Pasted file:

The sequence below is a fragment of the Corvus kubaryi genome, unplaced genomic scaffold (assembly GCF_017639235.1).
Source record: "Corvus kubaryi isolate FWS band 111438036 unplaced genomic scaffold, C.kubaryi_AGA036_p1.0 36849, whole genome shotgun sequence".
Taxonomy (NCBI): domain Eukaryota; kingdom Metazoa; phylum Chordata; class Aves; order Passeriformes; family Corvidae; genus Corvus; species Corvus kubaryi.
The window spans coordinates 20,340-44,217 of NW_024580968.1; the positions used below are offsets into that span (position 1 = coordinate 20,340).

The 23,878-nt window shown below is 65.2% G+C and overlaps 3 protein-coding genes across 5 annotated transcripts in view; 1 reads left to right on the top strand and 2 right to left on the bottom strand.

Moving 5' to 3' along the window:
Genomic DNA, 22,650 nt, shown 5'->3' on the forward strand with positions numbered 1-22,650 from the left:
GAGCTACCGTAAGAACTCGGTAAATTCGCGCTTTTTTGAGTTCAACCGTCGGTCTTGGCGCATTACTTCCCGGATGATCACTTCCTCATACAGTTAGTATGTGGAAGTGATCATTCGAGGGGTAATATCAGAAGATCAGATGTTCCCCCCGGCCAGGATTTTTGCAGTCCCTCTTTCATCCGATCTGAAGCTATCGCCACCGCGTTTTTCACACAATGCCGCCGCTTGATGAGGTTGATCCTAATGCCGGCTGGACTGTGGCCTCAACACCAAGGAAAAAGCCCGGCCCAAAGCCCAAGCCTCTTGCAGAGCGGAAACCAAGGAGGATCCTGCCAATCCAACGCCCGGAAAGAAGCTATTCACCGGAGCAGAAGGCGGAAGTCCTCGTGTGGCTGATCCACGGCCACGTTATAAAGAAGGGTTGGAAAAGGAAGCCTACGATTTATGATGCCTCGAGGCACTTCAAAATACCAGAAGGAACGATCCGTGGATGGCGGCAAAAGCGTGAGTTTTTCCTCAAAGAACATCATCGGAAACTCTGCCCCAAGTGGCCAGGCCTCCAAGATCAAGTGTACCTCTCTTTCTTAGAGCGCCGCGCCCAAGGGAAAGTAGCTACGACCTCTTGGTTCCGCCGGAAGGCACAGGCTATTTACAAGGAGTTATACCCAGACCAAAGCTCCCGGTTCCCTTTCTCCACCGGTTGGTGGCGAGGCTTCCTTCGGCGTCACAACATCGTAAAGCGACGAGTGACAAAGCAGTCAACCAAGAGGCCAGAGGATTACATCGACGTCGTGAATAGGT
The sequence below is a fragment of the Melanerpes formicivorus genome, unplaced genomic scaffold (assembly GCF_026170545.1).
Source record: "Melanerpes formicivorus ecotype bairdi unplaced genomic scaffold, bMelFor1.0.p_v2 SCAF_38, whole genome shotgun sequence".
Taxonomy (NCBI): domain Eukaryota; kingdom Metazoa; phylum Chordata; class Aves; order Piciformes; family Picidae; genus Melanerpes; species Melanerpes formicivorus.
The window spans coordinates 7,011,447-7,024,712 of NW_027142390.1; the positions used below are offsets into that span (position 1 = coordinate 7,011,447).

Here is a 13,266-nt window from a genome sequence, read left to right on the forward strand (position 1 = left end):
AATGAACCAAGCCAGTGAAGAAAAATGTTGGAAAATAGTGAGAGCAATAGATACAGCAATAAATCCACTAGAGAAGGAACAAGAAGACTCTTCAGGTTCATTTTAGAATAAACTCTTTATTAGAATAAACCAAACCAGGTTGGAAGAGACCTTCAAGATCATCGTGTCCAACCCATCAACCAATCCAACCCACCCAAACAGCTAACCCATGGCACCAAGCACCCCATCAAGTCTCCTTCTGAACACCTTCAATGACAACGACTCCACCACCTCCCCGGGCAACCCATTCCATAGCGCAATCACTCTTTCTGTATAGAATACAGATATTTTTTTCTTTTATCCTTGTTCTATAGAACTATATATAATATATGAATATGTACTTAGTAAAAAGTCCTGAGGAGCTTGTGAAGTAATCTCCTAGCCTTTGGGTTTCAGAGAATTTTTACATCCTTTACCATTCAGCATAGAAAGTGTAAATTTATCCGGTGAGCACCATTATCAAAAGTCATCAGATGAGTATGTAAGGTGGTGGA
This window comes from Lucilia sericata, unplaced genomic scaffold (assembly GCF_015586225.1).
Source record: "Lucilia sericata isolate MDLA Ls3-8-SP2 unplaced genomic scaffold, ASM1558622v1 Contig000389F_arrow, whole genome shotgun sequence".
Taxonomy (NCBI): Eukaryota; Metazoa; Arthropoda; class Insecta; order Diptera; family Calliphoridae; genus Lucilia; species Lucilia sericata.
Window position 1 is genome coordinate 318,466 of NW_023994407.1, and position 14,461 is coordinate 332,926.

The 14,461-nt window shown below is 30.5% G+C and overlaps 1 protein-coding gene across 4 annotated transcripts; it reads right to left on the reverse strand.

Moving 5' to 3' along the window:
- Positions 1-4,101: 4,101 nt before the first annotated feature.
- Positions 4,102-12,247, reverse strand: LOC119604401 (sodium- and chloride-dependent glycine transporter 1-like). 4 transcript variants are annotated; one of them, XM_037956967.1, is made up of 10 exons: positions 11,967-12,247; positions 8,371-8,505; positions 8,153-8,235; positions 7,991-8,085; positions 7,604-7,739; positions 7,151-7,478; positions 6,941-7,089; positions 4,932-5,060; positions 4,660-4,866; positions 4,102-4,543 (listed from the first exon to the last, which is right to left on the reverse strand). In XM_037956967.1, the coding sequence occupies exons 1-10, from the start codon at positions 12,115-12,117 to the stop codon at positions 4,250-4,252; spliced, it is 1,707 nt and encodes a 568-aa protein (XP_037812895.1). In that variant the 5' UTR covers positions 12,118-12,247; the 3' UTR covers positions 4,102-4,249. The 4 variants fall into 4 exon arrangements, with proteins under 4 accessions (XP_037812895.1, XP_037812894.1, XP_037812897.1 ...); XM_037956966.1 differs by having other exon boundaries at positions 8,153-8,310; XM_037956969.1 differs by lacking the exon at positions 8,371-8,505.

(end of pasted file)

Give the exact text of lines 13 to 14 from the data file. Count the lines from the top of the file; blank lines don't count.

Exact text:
Here is a 13,266-nt window from a genome sequence, read left to right on the forward strand (position 1 = left end):
AATGAACCAAGCCAGTGAAGAAAAATGTTGGAAAATAGTGAGAGCAATAGATACAGCAATAAATCCACTAGAGAAGGAACAAGAAGACTCTTCAGGTTCATTTTAGAATAAACTCTTTATTAGAATAAACCAAACCAGGTTGGAAGAGACCTTCAAGATCATCGTGTCCAACCCATCAACCAATCCAACCCACCCAAACAGCTAACCCATGGCACCAAGCACCCCATCAAGTCTCCTTCTGAACACCTTCAATGACAACGACTCCACCACCTCCCCGGGCAACCCATTCCATAGCGCAATCACTCTTTCTGTATAGAATACAGATATTTTTTTCTTTTATCCTTGTTCTATAGAACTATATATAATATATGAATATGTACTTAGTAAAAAGTCCTGAGGAGCTTGTGAAGTAATCTCCTAGCCTTTGGGTTTCAGAGAATTTTTACATCCTTTACCATTCAGCATAGAAAGTGTAAATTTATCCGGTGAGCACCATTATCAAAAGTCATCAGATGAGTATGTAAGGTGGTGGA